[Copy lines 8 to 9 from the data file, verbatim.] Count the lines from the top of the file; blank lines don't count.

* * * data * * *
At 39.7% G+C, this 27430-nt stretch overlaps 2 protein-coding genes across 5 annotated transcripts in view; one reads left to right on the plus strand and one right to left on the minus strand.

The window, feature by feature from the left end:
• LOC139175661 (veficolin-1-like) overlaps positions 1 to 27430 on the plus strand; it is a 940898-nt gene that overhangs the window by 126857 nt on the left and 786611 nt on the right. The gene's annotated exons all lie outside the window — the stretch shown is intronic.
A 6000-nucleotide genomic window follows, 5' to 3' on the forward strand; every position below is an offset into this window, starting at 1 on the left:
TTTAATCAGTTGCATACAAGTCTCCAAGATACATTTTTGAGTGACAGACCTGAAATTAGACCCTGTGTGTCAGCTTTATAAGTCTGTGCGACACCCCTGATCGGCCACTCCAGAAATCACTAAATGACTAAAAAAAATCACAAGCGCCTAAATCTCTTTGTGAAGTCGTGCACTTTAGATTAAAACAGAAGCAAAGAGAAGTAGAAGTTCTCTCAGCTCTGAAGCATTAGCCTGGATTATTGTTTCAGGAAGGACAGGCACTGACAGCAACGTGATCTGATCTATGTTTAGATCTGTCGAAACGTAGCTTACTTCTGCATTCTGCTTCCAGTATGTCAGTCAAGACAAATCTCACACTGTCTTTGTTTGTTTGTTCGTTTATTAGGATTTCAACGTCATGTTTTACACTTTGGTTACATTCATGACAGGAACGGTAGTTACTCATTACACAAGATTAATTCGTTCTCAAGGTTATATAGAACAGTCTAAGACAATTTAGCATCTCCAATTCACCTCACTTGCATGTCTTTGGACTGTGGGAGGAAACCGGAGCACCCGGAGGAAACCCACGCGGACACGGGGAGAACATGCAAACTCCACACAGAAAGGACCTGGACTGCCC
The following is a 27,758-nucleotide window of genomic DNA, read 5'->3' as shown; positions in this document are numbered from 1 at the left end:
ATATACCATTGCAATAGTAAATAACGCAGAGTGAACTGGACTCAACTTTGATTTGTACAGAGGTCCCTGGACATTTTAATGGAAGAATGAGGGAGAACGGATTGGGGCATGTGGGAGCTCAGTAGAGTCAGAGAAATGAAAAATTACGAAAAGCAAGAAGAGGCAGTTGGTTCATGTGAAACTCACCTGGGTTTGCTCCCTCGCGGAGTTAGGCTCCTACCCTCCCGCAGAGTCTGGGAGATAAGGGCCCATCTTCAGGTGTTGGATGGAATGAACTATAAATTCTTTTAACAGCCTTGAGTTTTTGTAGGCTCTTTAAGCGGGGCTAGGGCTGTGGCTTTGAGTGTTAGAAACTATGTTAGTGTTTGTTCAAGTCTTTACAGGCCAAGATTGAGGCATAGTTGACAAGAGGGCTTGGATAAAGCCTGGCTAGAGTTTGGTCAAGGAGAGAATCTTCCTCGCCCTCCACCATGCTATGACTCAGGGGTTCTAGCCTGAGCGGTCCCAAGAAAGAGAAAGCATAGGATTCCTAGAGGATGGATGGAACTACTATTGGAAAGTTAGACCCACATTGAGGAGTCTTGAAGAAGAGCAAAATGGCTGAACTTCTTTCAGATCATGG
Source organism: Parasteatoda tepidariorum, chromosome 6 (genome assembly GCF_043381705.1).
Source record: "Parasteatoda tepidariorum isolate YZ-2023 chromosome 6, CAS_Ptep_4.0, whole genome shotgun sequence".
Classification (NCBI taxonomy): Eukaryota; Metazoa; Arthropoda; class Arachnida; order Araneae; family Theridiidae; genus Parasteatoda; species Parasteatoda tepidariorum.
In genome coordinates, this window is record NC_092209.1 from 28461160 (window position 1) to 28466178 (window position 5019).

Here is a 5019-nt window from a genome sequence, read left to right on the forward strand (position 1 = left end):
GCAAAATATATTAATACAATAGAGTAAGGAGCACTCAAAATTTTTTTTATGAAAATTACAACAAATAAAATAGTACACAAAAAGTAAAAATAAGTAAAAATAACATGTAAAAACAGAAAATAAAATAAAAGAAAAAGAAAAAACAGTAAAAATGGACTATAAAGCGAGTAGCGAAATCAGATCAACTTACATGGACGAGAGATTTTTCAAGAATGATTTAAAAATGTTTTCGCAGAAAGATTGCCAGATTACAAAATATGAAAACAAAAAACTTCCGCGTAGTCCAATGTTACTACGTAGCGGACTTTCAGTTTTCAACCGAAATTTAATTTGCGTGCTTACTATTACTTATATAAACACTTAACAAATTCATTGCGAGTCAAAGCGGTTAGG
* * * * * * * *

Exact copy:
Source organism: Parasteatoda tepidariorum, chromosome 6 (genome assembly GCF_043381705.1).
Source record: "Parasteatoda tepidariorum isolate YZ-2023 chromosome 6, CAS_Ptep_4.0, whole genome shotgun sequence".